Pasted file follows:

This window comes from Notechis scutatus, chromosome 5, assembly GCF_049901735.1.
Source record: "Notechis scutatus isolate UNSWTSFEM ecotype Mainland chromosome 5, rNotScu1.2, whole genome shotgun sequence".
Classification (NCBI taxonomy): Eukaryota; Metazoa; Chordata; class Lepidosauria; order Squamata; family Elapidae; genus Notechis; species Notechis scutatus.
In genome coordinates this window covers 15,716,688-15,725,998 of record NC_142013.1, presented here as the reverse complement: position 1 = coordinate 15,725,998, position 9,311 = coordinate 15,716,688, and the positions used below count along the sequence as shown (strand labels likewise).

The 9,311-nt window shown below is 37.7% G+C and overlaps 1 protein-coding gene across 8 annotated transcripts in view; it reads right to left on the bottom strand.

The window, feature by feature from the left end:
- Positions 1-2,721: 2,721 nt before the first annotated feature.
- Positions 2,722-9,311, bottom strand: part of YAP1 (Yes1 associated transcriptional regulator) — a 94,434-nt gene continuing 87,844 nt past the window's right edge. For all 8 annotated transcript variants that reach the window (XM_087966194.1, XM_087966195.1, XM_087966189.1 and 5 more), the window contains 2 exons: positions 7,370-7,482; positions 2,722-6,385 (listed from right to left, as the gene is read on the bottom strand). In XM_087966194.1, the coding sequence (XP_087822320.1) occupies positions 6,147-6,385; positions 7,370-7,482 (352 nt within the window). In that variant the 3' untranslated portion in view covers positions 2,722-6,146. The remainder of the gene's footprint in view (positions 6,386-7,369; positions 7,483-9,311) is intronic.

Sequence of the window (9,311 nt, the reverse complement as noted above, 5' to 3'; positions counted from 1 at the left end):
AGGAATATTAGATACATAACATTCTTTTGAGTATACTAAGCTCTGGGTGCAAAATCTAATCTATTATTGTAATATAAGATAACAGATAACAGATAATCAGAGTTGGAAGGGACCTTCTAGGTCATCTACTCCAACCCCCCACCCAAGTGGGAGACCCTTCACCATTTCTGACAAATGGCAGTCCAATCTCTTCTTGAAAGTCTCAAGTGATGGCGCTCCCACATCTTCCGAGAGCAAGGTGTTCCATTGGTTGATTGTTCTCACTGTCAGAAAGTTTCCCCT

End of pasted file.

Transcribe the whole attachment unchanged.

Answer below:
This window comes from Notechis scutatus, chromosome 5, assembly GCF_049901735.1.
Source record: "Notechis scutatus isolate UNSWTSFEM ecotype Mainland chromosome 5, rNotScu1.2, whole genome shotgun sequence".
Classification (NCBI taxonomy): Eukaryota; Metazoa; Chordata; class Lepidosauria; order Squamata; family Elapidae; genus Notechis; species Notechis scutatus.
In genome coordinates this window covers 15,716,688-15,725,998 of record NC_142013.1, presented here as the reverse complement: position 1 = coordinate 15,725,998, position 9,311 = coordinate 15,716,688, and the positions used below count along the sequence as shown (strand labels likewise).

The 9,311-nt window shown below is 37.7% G+C and overlaps 1 protein-coding gene across 8 annotated transcripts in view; it reads right to left on the bottom strand.

The window, feature by feature from the left end:
- Positions 1-2,721: 2,721 nt before the first annotated feature.
- Positions 2,722-9,311, bottom strand: part of YAP1 (Yes1 associated transcriptional regulator) — a 94,434-nt gene continuing 87,844 nt past the window's right edge. For all 8 annotated transcript variants that reach the window (XM_087966194.1, XM_087966195.1, XM_087966189.1 and 5 more), the window contains 2 exons: positions 7,370-7,482; positions 2,722-6,385 (listed from right to left, as the gene is read on the bottom strand). In XM_087966194.1, the coding sequence (XP_087822320.1) occupies positions 6,147-6,385; positions 7,370-7,482 (352 nt within the window). In that variant the 3' untranslated portion in view covers positions 2,722-6,146. The remainder of the gene's footprint in view (positions 6,386-7,369; positions 7,483-9,311) is intronic.

Sequence of the window (9,311 nt, the reverse complement as noted above, 5' to 3'; positions counted from 1 at the left end):
AGGAATATTAGATACATAACATTCTTTTGAGTATACTAAGCTCTGGGTGCAAAATCTAATCTATTATTGTAATATAAGATAACAGATAACAGATAATCAGAGTTGGAAGGGACCTTCTAGGTCATCTACTCCAACCCCCCACCCAAGTGGGAGACCCTTCACCATTTCTGACAAATGGCAGTCCAATCTCTTCTTGAAAGTCTCAAGTGATGGCGCTCCCACATCTTCCGAGAGCAAGGTGTTCCATTGGTTGATTGTTCTCACTGTCAGAAAGTTTCCCCT